A Century of Movies at the Alamo: Sherlock Holmes (1916) March 20th at 6pm

Mar
7
Submitted by abertin

The curved pipe, the suave dressing gown, “Elementary, my dear Watson”: all quintessentially Sherlock Holmes and all derived from one man. No, not from Sir Arthur Conan Doyle; but from a man named William Gillette. William Gillette was an American stage actor, playwright, and director most prolific around the turn of the 20th century. Gillette was extremely well-respected within the theater community for his numerous roles and the plays he authored; but his most famous and most popular role was as Sherlock Holmes in a play he wrote and performed in more than 1,300 times.

So how did Sherlock Holmes find William Gillette? The story goes that after Sir Arthur Conan Doyle killed off the famous detective in 1893’s The Final Problem in search of other literary pursuits, he found himself in need of money to build a new home. He then decided to revive the character for a prequel stage play. After offering the role to a couple of people without luck and realizing the manuscript needed some work, it was suggested to Conan Doyle that he ask acclaimed actor and playwright, William Gillette, to create an adaptation. By all accounts, Conan Doyle and Gillette got along very well and became life-long friends after working with each other. Conan Doyle also seemed to have an implicit trust in Gillette’s handling of the beloved detective. One famous telegraph exchange between them goes as follows: Gillette: “May I marry Holmes?”; Conan Doyle: “You may marry him, or murder or do what you like with him”.

Gillette’s 1899 play and performance were a rousing success and reportedly, anytime he toured with any other production, Gillette was forced to schedule an extra performance of Sherlock Holmes at the end of the run because everyone wanted to see him in this iconic role. Before Benedict Cumberbatch, Robert Downey Jr., Jeremy Brett, and Basil Rathbone, William Gillette was the definitive Sherlock Holmes. In fact, I would argue, he still is the definitive Sherlock Holmes, even above the other four more familiar names. He is still the definitive Sherlock Homes because everyone that has come after him is consciously or unconsciously influenced by his version of Holmes. Aside from Sir Arthur Conan Doyle’s original stories, Gillette probably had the most influence on our modern conception of the character of Sherlock Holmes, particularly the American perception of Holmes. He decided to give Sherlock Holmes a curved pipe instead of the straight pipe described in the books. He decided to give Sherlock Holmes an elegant dressing gown instead of the plain one described by Conan Doyle. He wrote the words, “Elementary, my dear fellow” into his script for the play. Conan Doyle used “elementary” and “dear fellow” in his stories, but never in the same phrase. Then this line, like many great quotable lines throughout history was misquoted and changed throughout history to become “Elementary, my dear Watson”. Gillette became the model for Sherlock Holmes illustrations printed in numerous publications throughout the United States in the early part of the 20th century. Some have even argued that Gillette’s performance and success as Holmes contributed to Conan Doyle’s decision to revive the character in 1903’s The Empty House. When William Gillette performed the role of Sherlock Holmes, he left an indelible mark on the character, one that has effected every other adaptation and performance of the character since.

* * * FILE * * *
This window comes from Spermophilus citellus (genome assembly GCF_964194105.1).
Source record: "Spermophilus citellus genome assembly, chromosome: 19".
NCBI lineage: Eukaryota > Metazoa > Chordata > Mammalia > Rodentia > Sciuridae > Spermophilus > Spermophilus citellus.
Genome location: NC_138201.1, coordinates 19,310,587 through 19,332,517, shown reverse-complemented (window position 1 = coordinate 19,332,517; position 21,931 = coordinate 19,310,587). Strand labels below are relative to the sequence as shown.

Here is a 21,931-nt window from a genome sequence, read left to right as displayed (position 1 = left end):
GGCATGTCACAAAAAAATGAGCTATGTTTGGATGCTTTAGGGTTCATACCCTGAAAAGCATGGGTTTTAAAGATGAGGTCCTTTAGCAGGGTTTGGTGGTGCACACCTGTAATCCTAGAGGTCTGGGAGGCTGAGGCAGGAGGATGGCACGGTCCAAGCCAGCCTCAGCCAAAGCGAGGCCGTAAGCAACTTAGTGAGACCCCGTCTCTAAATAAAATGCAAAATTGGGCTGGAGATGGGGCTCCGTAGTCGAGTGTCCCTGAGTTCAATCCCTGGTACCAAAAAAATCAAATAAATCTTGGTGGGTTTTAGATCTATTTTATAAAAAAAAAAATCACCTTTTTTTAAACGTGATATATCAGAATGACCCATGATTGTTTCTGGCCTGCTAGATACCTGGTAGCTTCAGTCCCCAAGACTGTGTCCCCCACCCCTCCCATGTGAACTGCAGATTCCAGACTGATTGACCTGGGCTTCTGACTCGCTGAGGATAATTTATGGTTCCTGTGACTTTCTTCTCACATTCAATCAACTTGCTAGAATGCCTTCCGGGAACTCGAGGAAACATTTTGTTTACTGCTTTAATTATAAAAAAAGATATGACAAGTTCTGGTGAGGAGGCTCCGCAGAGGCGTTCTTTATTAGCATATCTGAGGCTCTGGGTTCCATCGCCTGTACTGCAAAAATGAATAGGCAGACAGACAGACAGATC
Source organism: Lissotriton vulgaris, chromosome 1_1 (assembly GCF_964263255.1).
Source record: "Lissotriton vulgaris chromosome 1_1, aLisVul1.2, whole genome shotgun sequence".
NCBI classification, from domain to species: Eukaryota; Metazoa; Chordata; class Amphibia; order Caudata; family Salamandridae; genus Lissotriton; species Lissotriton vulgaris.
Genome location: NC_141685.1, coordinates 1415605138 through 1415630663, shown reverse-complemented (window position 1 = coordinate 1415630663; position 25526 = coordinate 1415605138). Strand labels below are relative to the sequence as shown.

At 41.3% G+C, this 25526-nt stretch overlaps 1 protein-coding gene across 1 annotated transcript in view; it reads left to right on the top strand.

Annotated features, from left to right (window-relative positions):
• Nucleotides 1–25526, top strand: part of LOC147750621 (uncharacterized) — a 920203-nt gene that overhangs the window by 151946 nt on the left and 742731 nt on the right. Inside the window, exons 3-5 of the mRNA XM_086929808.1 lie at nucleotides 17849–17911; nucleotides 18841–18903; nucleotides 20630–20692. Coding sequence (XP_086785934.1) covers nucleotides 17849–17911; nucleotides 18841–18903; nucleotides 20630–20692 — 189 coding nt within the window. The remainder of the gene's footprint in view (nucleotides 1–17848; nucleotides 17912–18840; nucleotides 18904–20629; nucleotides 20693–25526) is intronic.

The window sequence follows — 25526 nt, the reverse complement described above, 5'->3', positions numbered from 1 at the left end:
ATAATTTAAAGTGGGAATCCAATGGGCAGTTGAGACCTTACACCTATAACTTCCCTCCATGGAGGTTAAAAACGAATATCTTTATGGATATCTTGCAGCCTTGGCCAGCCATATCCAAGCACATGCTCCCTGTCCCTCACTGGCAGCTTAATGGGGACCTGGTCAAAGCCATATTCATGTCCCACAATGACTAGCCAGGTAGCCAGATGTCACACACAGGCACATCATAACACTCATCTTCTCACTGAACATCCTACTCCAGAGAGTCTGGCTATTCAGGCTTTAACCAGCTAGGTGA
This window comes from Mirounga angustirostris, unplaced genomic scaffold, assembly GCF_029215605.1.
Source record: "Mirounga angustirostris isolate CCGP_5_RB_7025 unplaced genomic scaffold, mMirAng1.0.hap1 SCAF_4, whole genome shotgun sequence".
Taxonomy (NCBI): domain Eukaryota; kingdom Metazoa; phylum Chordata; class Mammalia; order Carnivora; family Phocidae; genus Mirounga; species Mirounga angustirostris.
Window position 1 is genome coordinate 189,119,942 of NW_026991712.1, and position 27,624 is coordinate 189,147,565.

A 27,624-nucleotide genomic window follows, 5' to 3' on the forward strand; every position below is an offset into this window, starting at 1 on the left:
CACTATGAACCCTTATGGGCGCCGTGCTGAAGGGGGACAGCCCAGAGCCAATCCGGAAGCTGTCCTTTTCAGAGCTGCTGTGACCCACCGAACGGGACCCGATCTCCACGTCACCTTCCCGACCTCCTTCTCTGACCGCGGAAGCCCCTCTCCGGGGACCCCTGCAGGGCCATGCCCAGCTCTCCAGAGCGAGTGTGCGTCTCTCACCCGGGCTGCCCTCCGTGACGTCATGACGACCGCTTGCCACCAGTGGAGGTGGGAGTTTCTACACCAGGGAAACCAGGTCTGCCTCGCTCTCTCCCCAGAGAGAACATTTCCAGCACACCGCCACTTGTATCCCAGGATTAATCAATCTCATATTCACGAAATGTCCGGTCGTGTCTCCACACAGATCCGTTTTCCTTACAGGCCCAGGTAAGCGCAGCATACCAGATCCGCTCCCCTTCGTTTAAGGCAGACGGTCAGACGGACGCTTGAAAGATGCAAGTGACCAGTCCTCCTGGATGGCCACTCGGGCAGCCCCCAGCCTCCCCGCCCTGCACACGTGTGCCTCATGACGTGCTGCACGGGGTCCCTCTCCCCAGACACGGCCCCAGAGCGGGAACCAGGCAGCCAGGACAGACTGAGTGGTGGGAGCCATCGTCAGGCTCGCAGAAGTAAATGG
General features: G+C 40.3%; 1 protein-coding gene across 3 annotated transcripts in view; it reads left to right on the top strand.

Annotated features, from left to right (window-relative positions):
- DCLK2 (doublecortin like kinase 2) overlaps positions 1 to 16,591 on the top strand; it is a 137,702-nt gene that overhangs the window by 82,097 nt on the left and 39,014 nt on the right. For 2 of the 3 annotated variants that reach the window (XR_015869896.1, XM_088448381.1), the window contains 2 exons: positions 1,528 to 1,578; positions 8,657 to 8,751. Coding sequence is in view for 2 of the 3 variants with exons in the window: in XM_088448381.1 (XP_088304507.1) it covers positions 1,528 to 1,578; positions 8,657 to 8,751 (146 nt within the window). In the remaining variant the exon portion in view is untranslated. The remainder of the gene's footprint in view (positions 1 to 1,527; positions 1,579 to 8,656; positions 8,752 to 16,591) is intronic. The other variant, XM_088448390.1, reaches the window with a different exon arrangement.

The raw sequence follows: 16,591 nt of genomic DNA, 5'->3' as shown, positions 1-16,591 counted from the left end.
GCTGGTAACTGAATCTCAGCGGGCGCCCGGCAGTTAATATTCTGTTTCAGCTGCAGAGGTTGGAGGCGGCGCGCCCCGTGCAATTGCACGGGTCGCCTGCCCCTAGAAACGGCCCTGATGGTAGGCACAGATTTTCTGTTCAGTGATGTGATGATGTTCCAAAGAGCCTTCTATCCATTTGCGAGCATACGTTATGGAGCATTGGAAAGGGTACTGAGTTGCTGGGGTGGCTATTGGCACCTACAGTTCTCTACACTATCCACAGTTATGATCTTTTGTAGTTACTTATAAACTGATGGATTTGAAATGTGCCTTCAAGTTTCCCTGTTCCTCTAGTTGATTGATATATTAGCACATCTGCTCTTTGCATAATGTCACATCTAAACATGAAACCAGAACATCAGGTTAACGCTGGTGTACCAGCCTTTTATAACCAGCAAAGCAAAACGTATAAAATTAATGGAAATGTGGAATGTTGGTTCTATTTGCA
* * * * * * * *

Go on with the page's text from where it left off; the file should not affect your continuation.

Side note: Gillette also has the distinction of inventing a new method for simulating the sound of horses for the stage. According to the patent, Gillette’s method could re-produce the sound of a single horse or multiple horses arriving, departing, trotting, galloping, running, or any other gait and in any order. This method could also supposedly simulate the sound of horses trekking over many different types of surfaces such as stone, brick, clay, gravel, grass, or bridges. Even though this patent doesn’t have a direct connection to Sherlock Holmes, I found this little factoid fascinating and couldn’t leave it out. If anyone wants to help me research the specific equipment he used and test out his technique, I’m there.